The Gruen Watch Company, which operated under a number of different names from 1876 until 1958, expertly blended European watchmaking traditions with the innovations and efficiencies of American manufacturing.Founded by Dietrich Gruen (born February 22, 1847 in Osthofen, Hesse; died April 10, 1911 on board the , near Algiers) the business involved nearly the entire Gruen family, from Dietrich’s brothers to his sons and grandsons.He may have also studied in Switzerland. Although best known for producing cuckoo clocks, the Black Forest region was also home to highly skilled makers of pocket watches, with whom Gruen studied.In 1866, after studying watchmaking for four years, Dietrich relocated to the United States, where he joined his two older brothers in St. He spent about a year living in the apartment attached to Jacob’s saloon on 7 Street, during which time he worked as a watchmaker for jeweler William Reinholdt.Savage, who sold his half of a Columbus wholesale jewelry business to become the secretary and treasurer of the Columbus Watch Company, and partly from Dietrich’s brothers in St. Initially, the Columbus Watch Company relied on the import of unfinished movements from Madresch-Biel, Switzerland, which they would then finish, adding Dietrich’s patented safety pinion as well as decorative flourishes. Cases were made by other companies, as was typical for the American watchmaking industry in the late nineteenth century.By 1882, the Columbus Watch Company was ready to expand.Louis, as well as from family and friends in the cities of Delaware and Columbus. D.Gruen & Son, as the company was called, became the second watch manufacturer in Columbus, with modest headquarters at 58 Wesley Block.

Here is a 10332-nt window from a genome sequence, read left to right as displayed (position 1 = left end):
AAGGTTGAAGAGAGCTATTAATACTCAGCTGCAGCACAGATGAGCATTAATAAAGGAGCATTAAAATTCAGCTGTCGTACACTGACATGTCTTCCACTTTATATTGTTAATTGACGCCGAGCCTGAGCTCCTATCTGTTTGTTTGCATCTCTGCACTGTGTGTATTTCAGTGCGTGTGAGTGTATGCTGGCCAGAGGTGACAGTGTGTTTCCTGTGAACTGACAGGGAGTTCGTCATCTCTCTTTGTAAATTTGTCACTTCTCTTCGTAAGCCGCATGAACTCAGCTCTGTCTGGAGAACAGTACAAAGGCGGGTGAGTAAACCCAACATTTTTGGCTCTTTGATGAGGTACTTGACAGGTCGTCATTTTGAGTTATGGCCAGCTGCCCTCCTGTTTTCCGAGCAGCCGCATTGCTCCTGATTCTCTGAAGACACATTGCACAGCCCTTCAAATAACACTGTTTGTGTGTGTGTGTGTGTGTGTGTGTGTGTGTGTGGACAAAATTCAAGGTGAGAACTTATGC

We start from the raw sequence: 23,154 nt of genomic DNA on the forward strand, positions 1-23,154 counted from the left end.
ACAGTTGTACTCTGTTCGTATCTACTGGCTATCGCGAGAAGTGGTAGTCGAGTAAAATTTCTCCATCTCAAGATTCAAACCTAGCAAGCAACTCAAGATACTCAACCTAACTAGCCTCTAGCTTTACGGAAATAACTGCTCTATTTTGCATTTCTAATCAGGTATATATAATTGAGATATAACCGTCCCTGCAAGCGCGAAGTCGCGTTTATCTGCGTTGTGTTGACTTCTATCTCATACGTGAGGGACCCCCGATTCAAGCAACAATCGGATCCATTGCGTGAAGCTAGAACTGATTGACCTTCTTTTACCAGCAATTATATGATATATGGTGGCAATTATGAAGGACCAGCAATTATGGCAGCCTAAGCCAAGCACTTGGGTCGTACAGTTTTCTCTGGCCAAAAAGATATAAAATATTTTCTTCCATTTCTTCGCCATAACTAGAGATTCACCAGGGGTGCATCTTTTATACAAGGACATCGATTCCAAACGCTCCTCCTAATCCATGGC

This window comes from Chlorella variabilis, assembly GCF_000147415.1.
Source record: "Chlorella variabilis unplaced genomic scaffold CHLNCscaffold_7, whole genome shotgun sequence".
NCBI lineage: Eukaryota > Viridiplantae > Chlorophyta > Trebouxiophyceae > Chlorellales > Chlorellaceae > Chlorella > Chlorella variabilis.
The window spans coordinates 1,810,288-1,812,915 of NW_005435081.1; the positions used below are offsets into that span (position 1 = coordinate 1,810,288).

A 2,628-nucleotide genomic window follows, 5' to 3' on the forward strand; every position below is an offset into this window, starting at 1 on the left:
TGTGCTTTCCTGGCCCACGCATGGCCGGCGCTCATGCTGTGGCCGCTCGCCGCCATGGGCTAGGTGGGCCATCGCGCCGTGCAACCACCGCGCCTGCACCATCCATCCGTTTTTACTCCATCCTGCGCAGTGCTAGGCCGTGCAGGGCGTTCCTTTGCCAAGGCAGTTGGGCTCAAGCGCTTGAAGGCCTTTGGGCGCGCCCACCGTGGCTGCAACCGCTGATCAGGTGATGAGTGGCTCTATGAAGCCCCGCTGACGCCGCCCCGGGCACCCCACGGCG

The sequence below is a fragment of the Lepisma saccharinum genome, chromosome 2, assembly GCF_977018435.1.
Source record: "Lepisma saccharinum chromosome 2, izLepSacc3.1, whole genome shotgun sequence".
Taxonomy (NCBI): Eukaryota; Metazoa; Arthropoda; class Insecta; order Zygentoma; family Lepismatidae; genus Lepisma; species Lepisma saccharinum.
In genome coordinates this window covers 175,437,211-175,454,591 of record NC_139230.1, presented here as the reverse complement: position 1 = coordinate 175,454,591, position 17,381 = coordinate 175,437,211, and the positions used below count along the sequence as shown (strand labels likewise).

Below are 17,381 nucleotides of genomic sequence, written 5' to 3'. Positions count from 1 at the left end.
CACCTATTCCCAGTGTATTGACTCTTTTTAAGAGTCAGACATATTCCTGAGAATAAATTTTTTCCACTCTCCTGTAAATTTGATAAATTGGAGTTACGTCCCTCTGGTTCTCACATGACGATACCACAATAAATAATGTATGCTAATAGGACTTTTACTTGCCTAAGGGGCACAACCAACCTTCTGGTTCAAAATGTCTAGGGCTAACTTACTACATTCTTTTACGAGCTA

Efforts to reorganize the company and raise capital had proved insufficient.
” as he walked out. The failure of the Columbus Watch Company resulted in years of financial distress for its investors.
In 1898, William Savage was still fending off the company’s receiver, Philip H.
The company was incorporated that year, and, on July 27, 1882, Gruen moved into a new factory, which encompassed nearly two acres at the corner of Thurman and New Streets. The factory was designed by Columbus architect and German immigrant George H.
Maetzel and was located in the “German Village” section of town. By the 1890s, the Columbus Watch Company employed about 400 people.
He had worked briefly at the Columbus Watch Company, introducing greater organization and efficiency to the jeweling department, before his father quit the company. Fred used his contacts in Glashütte to find a new factory for their movements, avoiding direct competition with the New Columbus Watch Company. While studying in Germany, Fred had become acquainted with Paul Assmann, whose father Julius was the founder of a successful and highly-regarded watch company that Paul had taken over in 1886. Lange & Söhne, a premiere German watchmaking company.